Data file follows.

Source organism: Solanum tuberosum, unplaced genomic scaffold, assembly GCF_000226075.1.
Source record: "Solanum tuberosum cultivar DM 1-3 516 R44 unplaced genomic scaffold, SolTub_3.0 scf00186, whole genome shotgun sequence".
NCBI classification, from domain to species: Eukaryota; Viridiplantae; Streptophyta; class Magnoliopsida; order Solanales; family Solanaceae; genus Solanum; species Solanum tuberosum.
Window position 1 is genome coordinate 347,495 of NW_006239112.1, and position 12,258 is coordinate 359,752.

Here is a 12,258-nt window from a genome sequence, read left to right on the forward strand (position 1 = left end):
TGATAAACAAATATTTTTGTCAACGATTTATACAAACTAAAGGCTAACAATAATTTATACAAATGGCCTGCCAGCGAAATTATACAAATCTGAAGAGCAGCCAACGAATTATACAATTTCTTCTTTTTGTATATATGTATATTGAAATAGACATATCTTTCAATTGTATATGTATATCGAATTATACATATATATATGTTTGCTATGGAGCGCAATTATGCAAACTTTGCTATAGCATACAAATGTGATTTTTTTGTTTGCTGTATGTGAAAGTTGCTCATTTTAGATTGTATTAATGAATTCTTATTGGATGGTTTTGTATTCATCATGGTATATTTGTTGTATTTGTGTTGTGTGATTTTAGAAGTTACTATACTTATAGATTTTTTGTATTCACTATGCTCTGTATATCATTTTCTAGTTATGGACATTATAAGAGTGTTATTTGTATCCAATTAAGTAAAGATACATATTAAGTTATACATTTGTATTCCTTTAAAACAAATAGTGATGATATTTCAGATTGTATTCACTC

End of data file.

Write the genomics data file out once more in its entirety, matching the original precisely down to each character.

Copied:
Source organism: Solanum tuberosum, unplaced genomic scaffold, assembly GCF_000226075.1.
Source record: "Solanum tuberosum cultivar DM 1-3 516 R44 unplaced genomic scaffold, SolTub_3.0 scf00186, whole genome shotgun sequence".
NCBI classification, from domain to species: Eukaryota; Viridiplantae; Streptophyta; class Magnoliopsida; order Solanales; family Solanaceae; genus Solanum; species Solanum tuberosum.
Window position 1 is genome coordinate 347,495 of NW_006239112.1, and position 12,258 is coordinate 359,752.

Here is a 12,258-nt window from a genome sequence, read left to right on the forward strand (position 1 = left end):
TGATAAACAAATATTTTTGTCAACGATTTATACAAACTAAAGGCTAACAATAATTTATACAAATGGCCTGCCAGCGAAATTATACAAATCTGAAGAGCAGCCAACGAATTATACAATTTCTTCTTTTTGTATATATGTATATTGAAATAGACATATCTTTCAATTGTATATGTATATCGAATTATACATATATATATGTTTGCTATGGAGCGCAATTATGCAAACTTTGCTATAGCATACAAATGTGATTTTTTTGTTTGCTGTATGTGAAAGTTGCTCATTTTAGATTGTATTAATGAATTCTTATTGGATGGTTTTGTATTCATCATGGTATATTTGTTGTATTTGTGTTGTGTGATTTTAGAAGTTACTATACTTATAGATTTTTTGTATTCACTATGCTCTGTATATCATTTTCTAGTTATGGACATTATAAGAGTGTTATTTGTATCCAATTAAGTAAAGATACATATTAAGTTATACATTTGTATTCCTTTAAAACAAATAGTGATGATATTTCAGATTGTATTCACTC